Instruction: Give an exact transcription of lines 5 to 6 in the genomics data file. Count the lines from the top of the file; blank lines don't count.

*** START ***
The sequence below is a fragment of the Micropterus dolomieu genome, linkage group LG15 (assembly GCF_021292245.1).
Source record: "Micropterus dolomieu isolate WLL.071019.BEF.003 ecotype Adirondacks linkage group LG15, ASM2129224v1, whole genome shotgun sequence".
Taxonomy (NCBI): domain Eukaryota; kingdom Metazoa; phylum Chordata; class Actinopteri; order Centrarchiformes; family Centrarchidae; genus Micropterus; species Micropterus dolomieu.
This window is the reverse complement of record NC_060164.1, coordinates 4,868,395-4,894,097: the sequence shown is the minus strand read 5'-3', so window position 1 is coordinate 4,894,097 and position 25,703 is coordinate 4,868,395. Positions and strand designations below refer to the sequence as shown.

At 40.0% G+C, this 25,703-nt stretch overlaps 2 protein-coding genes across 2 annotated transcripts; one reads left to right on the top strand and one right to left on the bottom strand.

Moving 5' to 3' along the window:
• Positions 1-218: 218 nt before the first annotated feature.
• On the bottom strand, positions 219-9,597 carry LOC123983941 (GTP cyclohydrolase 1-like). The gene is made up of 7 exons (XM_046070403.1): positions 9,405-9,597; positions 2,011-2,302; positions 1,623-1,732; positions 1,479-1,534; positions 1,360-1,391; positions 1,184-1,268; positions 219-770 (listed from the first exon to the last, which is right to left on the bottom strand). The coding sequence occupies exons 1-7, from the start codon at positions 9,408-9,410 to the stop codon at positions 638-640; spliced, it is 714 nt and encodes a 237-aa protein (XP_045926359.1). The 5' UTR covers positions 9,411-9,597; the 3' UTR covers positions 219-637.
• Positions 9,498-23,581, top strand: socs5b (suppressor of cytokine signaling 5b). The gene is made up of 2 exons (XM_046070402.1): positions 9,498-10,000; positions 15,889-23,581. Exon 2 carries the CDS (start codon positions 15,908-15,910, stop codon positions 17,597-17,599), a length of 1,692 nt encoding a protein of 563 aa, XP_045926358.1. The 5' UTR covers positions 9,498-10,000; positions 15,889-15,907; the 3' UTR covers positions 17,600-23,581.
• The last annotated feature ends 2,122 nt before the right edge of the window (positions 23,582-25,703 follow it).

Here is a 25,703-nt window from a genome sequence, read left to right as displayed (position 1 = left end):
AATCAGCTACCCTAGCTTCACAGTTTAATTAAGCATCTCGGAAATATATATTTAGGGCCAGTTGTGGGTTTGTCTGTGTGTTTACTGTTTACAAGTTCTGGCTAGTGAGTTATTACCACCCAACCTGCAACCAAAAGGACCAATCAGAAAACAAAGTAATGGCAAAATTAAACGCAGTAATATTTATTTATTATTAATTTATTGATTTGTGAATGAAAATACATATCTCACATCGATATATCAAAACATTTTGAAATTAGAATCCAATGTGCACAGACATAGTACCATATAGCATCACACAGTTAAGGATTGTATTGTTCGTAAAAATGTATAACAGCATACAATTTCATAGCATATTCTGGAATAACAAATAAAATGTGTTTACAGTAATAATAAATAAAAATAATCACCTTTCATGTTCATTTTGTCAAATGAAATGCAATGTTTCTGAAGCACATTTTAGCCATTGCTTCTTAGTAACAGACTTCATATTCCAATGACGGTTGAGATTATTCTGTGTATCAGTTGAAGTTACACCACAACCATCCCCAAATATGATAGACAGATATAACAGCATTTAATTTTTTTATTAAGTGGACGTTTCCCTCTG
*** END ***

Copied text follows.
At 40.0% G+C, this 25,703-nt stretch overlaps 2 protein-coding genes across 2 annotated transcripts; one reads left to right on the top strand and one right to left on the bottom strand.

Moving 5' to 3' along the window: